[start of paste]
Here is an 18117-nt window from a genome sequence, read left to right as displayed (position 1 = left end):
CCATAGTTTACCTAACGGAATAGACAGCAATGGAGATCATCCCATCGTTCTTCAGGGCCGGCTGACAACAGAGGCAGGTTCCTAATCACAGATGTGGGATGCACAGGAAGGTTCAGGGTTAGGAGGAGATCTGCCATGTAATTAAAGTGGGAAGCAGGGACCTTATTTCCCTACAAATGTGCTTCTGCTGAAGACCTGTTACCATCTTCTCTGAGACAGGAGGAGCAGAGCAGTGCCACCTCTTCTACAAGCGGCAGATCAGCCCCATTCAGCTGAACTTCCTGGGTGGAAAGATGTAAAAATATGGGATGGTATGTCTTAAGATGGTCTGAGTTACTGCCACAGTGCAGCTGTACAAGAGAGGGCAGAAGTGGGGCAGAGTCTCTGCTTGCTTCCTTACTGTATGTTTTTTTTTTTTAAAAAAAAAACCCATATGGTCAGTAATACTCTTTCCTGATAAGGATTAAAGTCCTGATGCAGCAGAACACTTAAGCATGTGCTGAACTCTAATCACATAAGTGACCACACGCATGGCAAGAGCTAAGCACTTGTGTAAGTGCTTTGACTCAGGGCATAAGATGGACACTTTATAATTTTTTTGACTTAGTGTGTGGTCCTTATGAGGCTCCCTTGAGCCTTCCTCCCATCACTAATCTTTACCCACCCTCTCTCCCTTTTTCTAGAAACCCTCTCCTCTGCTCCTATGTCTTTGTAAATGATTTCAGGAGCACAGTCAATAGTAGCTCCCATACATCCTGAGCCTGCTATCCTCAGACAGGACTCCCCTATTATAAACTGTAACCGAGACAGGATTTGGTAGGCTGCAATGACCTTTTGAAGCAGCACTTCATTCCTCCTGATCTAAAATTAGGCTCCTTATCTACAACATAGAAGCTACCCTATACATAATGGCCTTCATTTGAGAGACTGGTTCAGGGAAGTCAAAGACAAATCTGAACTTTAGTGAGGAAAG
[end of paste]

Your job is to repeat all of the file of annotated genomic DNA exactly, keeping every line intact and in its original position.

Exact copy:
Here is an 18117-nt window from a genome sequence, read left to right as displayed (position 1 = left end):
CCATAGTTTACCTAACGGAATAGACAGCAATGGAGATCATCCCATCGTTCTTCAGGGCCGGCTGACAACAGAGGCAGGTTCCTAATCACAGATGTGGGATGCACAGGAAGGTTCAGGGTTAGGAGGAGATCTGCCATGTAATTAAAGTGGGAAGCAGGGACCTTATTTCCCTACAAATGTGCTTCTGCTGAAGACCTGTTACCATCTTCTCTGAGACAGGAGGAGCAGAGCAGTGCCACCTCTTCTACAAGCGGCAGATCAGCCCCATTCAGCTGAACTTCCTGGGTGGAAAGATGTAAAAATATGGGATGGTATGTCTTAAGATGGTCTGAGTTACTGCCACAGTGCAGCTGTACAAGAGAGGGCAGAAGTGGGGCAGAGTCTCTGCTTGCTTCCTTACTGTATGTTTTTTTTTTTTAAAAAAAAAACCCATATGGTCAGTAATACTCTTTCCTGATAAGGATTAAAGTCCTGATGCAGCAGAACACTTAAGCATGTGCTGAACTCTAATCACATAAGTGACCACACGCATGGCAAGAGCTAAGCACTTGTGTAAGTGCTTTGACTCAGGGCATAAGATGGACACTTTATAATTTTTTTGACTTAGTGTGTGGTCCTTATGAGGCTCCCTTGAGCCTTCCTCCCATCACTAATCTTTACCCACCCTCTCTCCCTTTTTCTAGAAACCCTCTCCTCTGCTCCTATGTCTTTGTAAATGATTTCAGGAGCACAGTCAATAGTAGCTCCCATACATCCTGAGCCTGCTATCCTCAGACAGGACTCCCCTATTATAAACTGTAACCGAGACAGGATTTGGTAGGCTGCAATGACCTTTTGAAGCAGCACTTCATTCCTCCTGATCTAAAATTAGGCTCCTTATCTACAACATAGAAGCTACCCTATACATAATGGCCTTCATTTGAGAGACTGGTTCAGGGAAGTCAAAGACAAATCTGAACTTTAGTGAGGAAAG